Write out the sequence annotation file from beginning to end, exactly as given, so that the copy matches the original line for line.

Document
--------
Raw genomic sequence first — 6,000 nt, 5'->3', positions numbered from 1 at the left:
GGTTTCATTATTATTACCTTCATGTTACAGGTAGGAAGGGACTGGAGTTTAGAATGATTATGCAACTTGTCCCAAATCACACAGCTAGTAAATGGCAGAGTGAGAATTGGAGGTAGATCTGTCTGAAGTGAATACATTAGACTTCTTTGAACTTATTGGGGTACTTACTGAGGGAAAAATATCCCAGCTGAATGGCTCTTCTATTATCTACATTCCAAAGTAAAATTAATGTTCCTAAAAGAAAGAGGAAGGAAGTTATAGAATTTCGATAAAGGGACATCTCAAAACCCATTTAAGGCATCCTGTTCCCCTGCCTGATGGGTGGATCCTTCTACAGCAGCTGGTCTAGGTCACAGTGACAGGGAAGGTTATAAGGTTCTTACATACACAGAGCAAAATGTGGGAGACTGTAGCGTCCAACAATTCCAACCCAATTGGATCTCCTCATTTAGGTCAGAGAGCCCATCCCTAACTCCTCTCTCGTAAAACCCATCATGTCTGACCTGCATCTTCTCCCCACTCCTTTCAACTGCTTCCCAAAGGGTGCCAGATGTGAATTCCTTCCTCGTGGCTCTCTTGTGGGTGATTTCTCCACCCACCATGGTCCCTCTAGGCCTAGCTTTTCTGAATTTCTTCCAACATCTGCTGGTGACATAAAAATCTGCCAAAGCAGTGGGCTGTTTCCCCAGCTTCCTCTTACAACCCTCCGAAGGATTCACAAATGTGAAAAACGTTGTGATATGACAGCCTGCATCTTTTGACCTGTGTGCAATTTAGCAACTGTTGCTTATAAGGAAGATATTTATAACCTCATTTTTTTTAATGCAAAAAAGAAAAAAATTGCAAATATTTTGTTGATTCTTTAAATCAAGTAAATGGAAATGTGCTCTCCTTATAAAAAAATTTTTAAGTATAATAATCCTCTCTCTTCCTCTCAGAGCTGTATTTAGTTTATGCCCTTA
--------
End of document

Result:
Raw genomic sequence first — 6,000 nt, 5'->3', positions numbered from 1 at the left:
GGTTTCATTATTATTACCTTCATGTTACAGGTAGGAAGGGACTGGAGTTTAGAATGATTATGCAACTTGTCCCAAATCACACAGCTAGTAAATGGCAGAGTGAGAATTGGAGGTAGATCTGTCTGAAGTGAATACATTAGACTTCTTTGAACTTATTGGGGTACTTACTGAGGGAAAAATATCCCAGCTGAATGGCTCTTCTATTATCTACATTCCAAAGTAAAATTAATGTTCCTAAAAGAAAGAGGAAGGAAGTTATAGAATTTCGATAAAGGGACATCTCAAAACCCATTTAAGGCATCCTGTTCCCCTGCCTGATGGGTGGATCCTTCTACAGCAGCTGGTCTAGGTCACAGTGACAGGGAAGGTTATAAGGTTCTTACATACACAGAGCAAAATGTGGGAGACTGTAGCGTCCAACAATTCCAACCCAATTGGATCTCCTCATTTAGGTCAGAGAGCCCATCCCTAACTCCTCTCTCGTAAAACCCATCATGTCTGACCTGCATCTTCTCCCCACTCCTTTCAACTGCTTCCCAAAGGGTGCCAGATGTGAATTCCTTCCTCGTGGCTCTCTTGTGGGTGATTTCTCCACCCACCATGGTCCCTCTAGGCCTAGCTTTTCTGAATTTCTTCCAACATCTGCTGGTGACATAAAAATCTGCCAAAGCAGTGGGCTGTTTCCCCAGCTTCCTCTTACAACCCTCCGAAGGATTCACAAATGTGAAAAACGTTGTGATATGACAGCCTGCATCTTTTGACCTGTGTGCAATTTAGCAACTGTTGCTTATAAGGAAGATATTTATAACCTCATTTTTTTTAATGCAAAAAAGAAAAAAATTGCAAATATTTTGTTGATTCTTTAAATCAAGTAAATGGAAATGTGCTCTCCTTATAAAAAAATTTTTAAGTATAATAATCCTCTCTCTTCCTCTCAGAGCTGTATTTAGTTTATGCCCTTA